HOUSTON – KPRC2 viewers and Click2Houston users have been peppering us with questions around our story about the proliferation of wild Russian boars across our area and Texas.
We selected some of the most popular questions to answer.
Here's what we found out:
When did the hogs in Texas become Russian?
Domestic pigs first came to what is now Texas about 400 year ago with Europeans. Some got loose and adapted to living in the wild. Wild Russian boars were imported in the 1930s, 40s and 50s for sport hunting in Texas. Some escaped and started breeding with the feral pigs. Now we have gobs of wild Russian boar hybrids going hog wild in Texas.
What effect have the wild boars had?
This link has tons of information about the impact of feral hogs and Wild Russian Boar hybrids. They aren't native species and they are having a devastating impact on Texas natural resources.
What's the law on hunting wild boars?
Hunting feral hogs does help trim their populations and chase them away from crops according to Mike Bodenchuk. He's the Director of the Texas Cooperative Wildlife Services Program. "In Texas there are no restrictions on hunting feral hogs. It's open year round. Nighttime hunting is effective and a lot of people take advantage of that not just to reduce the number but to also change their behavior and chase them away from crops."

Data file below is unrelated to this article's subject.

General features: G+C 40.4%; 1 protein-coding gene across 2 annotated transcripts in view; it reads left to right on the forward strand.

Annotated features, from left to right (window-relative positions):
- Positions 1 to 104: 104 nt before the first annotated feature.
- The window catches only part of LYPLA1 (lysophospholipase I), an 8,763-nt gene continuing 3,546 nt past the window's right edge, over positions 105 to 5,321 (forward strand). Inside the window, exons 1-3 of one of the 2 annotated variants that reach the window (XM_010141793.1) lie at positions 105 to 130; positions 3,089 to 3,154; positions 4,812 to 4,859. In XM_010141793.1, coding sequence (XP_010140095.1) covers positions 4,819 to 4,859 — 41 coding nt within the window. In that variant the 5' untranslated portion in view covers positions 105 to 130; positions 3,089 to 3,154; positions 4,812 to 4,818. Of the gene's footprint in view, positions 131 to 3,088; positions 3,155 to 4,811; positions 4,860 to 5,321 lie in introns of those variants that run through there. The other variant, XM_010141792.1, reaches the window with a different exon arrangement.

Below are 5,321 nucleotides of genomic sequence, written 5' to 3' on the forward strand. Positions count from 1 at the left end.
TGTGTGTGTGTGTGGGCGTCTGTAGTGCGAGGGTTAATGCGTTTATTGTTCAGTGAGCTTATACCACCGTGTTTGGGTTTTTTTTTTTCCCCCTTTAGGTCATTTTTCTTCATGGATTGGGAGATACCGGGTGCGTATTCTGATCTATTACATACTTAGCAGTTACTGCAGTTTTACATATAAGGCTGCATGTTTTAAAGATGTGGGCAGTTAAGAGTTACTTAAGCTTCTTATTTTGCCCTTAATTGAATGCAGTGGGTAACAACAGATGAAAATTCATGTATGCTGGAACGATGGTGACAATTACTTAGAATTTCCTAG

Are the boars overpopulated?
Wild Russian Boar hybrids are VERY prolific. They can have three litters every two years with anywhere from 4 to 16 piglets each. According to Mike Bodenchuk, Director of the Texas Cooperative Wildlife Services Program, "Between 2006 and 2010 the population grew at an annual average of 21 percent per year. That means for the five years including 2006 and 10 the population more than doubled statewide."
Is the meat safe to eat?
Texas Wildlife folks tell us the meat is safe to eat if it is harvested and properly processed. It also needs to be thoroughly cooked.
Is it too gamey?
You can eat the meat, but whether it's too gamey seems to be a matter of opinion. We visited with lots of hunters while doing research for this story. Some prefer the piglets to the really big boars. Many also remarked about how there is less meat on a feral hog or wild Russian boar than your typical barnyard pig and it doesn't taste like the pork you get at the supermarket. Pecan grower, Bill Archer, put it this way, "Once you get used to baby-back ribs or something like that, you're not really gonna be happy with these guys."
Do you have any recipes?
Funny you should ask! Click here for wild boar recipes!